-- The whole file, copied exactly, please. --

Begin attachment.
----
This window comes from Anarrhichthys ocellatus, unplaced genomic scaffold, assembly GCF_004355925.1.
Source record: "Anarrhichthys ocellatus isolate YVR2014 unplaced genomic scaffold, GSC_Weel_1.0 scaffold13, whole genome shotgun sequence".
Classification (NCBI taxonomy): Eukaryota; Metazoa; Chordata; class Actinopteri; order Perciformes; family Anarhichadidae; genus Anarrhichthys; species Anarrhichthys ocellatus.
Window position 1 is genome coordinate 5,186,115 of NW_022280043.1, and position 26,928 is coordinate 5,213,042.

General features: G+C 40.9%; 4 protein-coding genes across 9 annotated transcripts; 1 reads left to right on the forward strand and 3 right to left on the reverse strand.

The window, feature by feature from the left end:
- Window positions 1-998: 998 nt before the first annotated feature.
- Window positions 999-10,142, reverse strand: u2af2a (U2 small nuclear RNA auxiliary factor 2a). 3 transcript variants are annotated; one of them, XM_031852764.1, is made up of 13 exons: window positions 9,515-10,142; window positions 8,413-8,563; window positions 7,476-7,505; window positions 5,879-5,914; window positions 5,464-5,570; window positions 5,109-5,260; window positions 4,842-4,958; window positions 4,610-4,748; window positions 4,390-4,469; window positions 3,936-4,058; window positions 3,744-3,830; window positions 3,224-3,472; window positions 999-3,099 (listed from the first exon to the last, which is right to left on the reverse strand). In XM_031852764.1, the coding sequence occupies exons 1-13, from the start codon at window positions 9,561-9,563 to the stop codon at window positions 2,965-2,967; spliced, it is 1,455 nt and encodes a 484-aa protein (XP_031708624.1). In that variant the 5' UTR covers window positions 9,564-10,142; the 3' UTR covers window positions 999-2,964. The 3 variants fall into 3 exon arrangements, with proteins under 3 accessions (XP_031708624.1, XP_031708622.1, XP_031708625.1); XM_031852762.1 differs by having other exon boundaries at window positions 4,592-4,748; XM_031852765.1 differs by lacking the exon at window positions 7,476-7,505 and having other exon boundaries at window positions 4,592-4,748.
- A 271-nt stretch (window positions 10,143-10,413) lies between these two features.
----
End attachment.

This window comes from Anarrhichthys ocellatus, unplaced genomic scaffold, assembly GCF_004355925.1.
Source record: "Anarrhichthys ocellatus isolate YVR2014 unplaced genomic scaffold, GSC_Weel_1.0 scaffold13, whole genome shotgun sequence".
Classification (NCBI taxonomy): Eukaryota; Metazoa; Chordata; class Actinopteri; order Perciformes; family Anarhichadidae; genus Anarrhichthys; species Anarrhichthys ocellatus.
Window position 1 is genome coordinate 5,186,115 of NW_022280043.1, and position 26,928 is coordinate 5,213,042.

General features: G+C 40.9%; 4 protein-coding genes across 9 annotated transcripts; 1 reads left to right on the forward strand and 3 right to left on the reverse strand.

The window, feature by feature from the left end:
- Window positions 1-998: 998 nt before the first annotated feature.
- Window positions 999-10,142, reverse strand: u2af2a (U2 small nuclear RNA auxiliary factor 2a). 3 transcript variants are annotated; one of them, XM_031852764.1, is made up of 13 exons: window positions 9,515-10,142; window positions 8,413-8,563; window positions 7,476-7,505; window positions 5,879-5,914; window positions 5,464-5,570; window positions 5,109-5,260; window positions 4,842-4,958; window positions 4,610-4,748; window positions 4,390-4,469; window positions 3,936-4,058; window positions 3,744-3,830; window positions 3,224-3,472; window positions 999-3,099 (listed from the first exon to the last, which is right to left on the reverse strand). In XM_031852764.1, the coding sequence occupies exons 1-13, from the start codon at window positions 9,561-9,563 to the stop codon at window positions 2,965-2,967; spliced, it is 1,455 nt and encodes a 484-aa protein (XP_031708624.1). In that variant the 5' UTR covers window positions 9,564-10,142; the 3' UTR covers window positions 999-2,964. The 3 variants fall into 3 exon arrangements, with proteins under 3 accessions (XP_031708624.1, XP_031708622.1, XP_031708625.1); XM_031852762.1 differs by having other exon boundaries at window positions 4,592-4,748; XM_031852765.1 differs by lacking the exon at window positions 7,476-7,505 and having other exon boundaries at window positions 4,592-4,748.
- A 271-nt stretch (window positions 10,143-10,413) lies between these two features.